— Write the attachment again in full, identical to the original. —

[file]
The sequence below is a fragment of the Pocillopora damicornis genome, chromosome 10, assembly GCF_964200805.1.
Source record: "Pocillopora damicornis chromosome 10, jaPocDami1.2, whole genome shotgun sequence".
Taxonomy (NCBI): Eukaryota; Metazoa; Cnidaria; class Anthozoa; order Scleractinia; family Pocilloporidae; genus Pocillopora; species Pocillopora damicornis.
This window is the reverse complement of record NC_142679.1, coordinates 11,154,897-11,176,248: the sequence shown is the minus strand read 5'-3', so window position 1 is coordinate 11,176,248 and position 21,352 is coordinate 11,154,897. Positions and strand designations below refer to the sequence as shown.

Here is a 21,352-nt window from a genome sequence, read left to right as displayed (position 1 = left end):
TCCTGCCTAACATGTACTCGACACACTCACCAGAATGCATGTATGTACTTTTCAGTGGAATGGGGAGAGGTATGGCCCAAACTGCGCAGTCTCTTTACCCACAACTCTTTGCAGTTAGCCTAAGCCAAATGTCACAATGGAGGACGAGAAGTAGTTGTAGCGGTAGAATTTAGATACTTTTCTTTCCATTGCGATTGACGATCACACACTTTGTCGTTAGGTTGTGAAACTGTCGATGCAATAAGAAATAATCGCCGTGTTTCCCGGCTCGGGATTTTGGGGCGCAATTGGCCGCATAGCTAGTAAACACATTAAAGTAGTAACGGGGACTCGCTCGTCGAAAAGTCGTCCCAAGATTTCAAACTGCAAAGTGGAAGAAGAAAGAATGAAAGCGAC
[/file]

The sequence below is a fragment of the Pocillopora damicornis genome, chromosome 10, assembly GCF_964200805.1.
Source record: "Pocillopora damicornis chromosome 10, jaPocDami1.2, whole genome shotgun sequence".
Taxonomy (NCBI): Eukaryota; Metazoa; Cnidaria; class Anthozoa; order Scleractinia; family Pocilloporidae; genus Pocillopora; species Pocillopora damicornis.
This window is the reverse complement of record NC_142679.1, coordinates 11,154,897-11,176,248: the sequence shown is the minus strand read 5'-3', so window position 1 is coordinate 11,176,248 and position 21,352 is coordinate 11,154,897. Positions and strand designations below refer to the sequence as shown.

Here is a 21,352-nt window from a genome sequence, read left to right as displayed (position 1 = left end):
TCCTGCCTAACATGTACTCGACACACTCACCAGAATGCATGTATGTACTTTTCAGTGGAATGGGGAGAGGTATGGCCCAAACTGCGCAGTCTCTTTACCCACAACTCTTTGCAGTTAGCCTAAGCCAAATGTCACAATGGAGGACGAGAAGTAGTTGTAGCGGTAGAATTTAGATACTTTTCTTTCCATTGCGATTGACGATCACACACTTTGTCGTTAGGTTGTGAAACTGTCGATGCAATAAGAAATAATCGCCGTGTTTCCCGGCTCGGGATTTTGGGGCGCAATTGGCCGCATAGCTAGTAAACACATTAAAGTAGTAACGGGGACTCGCTCGTCGAAAAGTCGTCCCAAGATTTCAAACTGCAAAGTGGAAGAAGAAAGAATGAAAGCGAC